The Swiss elders join a wave of people-powered climate challenges that have sprung up to close the gap between what was committed to in Paris and actions that fly in the face of the aim to limit the increase in average global temperatures to 1.5°C.

In the Netherlands, nearly 900 citizens and the Urgenda Foundation won a case against the the Dutch government, forcing the Dutch state to make more stringent greenhouse gas emissions reductions by 2020.

U.S. youth, with the support of Our Children’s Trust, are charging ahead with their federal case that seeks science-based emission reductions in order to protect their fundamental right to a stable climate.

The Conservation Law Foundation launched the first legal action against ExxonMobil aiming to hold it accountable for climate denial.

Farmers and children in Pakistan and Peru are standing up to governments and fossil fuel companies in the courts as well.

Disaster survivors, community organisations and Greenpeace Philippines successfully petitioned the Human Rights Commission to launch an investigation into the responsibility of fossil fuel companies for human right impacts resulting from climate change.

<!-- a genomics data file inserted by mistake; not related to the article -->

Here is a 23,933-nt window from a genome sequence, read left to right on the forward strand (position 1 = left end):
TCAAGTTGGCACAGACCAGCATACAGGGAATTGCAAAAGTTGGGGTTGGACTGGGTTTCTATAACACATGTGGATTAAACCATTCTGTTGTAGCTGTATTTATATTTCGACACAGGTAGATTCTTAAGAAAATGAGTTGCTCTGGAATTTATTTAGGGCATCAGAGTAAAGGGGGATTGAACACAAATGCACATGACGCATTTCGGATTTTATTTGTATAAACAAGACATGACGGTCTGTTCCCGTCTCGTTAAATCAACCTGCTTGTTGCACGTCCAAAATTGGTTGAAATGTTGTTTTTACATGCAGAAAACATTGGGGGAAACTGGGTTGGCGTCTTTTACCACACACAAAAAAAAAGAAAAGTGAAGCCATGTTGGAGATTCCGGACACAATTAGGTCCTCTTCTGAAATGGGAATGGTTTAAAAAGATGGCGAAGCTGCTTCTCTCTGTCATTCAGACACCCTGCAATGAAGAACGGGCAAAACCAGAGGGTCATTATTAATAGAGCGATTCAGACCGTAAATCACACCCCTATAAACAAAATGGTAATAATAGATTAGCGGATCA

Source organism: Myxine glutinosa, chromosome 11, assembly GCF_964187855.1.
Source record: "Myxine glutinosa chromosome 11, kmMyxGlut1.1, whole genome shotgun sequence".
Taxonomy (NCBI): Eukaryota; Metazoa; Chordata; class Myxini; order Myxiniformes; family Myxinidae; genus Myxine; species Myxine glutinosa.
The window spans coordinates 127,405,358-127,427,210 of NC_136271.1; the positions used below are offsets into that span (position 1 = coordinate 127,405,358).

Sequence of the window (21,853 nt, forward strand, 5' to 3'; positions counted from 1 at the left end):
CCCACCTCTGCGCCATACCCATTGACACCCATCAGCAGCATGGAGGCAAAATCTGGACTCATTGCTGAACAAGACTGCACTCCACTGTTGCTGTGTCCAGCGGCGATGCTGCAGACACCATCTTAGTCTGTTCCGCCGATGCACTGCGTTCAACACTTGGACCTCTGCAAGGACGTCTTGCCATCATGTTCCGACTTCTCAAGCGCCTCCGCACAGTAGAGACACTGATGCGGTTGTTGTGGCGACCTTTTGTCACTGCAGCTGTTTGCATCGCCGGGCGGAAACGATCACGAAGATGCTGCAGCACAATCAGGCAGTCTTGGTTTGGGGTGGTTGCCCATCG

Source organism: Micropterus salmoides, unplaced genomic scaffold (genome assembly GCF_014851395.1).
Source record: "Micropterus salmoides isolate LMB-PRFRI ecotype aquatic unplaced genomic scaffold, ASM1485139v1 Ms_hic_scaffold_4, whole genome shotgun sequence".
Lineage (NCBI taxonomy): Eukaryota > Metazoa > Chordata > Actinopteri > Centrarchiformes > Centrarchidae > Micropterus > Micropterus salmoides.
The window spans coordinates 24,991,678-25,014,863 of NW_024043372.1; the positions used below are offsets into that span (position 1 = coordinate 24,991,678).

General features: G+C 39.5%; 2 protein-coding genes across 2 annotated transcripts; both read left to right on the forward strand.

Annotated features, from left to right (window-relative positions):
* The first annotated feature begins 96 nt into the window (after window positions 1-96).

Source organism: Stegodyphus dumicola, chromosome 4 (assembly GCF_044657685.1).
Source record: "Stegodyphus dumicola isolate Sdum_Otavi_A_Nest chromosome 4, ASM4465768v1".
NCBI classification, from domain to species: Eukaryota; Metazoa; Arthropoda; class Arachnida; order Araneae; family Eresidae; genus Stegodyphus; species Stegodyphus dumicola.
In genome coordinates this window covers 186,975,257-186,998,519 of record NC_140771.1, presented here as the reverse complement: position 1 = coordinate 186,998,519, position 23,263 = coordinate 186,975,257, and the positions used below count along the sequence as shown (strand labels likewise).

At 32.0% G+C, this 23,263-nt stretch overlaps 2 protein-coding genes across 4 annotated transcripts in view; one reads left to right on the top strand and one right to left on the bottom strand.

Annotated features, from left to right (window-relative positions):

Just last week, Greenpeace Nordic and the NGO Nature & Youth filed a lawsuit challenging the Norwegian government’s newly assigned licenses for oil and gas drilling in the Barents Sea.The Swiss initiative shares the same aim as the investigation in the Philippines - the protection and empowerment of those most vulnerable to climate change. Among the petitioners in the Philippines are representatives from communities that have been devastated by super typhoons - like Tacloban in 2013, the world’s strongest tropical cyclone ever to make landfall.


"Climate change -- if treated as a true planetary emergency -- could become a galvanizing force for humanity, leaving us all not just safer from extreme weather, but with societies that are safer and fairer in all kinds of other ways as well. This is a vision of the future in which we collectively use the crisis to leap somewhere that seems, frankly, better than where we are right now."

Naomi Klein, "This Changes Everything": Capitalism vs. The Climate p. 7 [pruned for brevity]


  Raging Grannies Eugene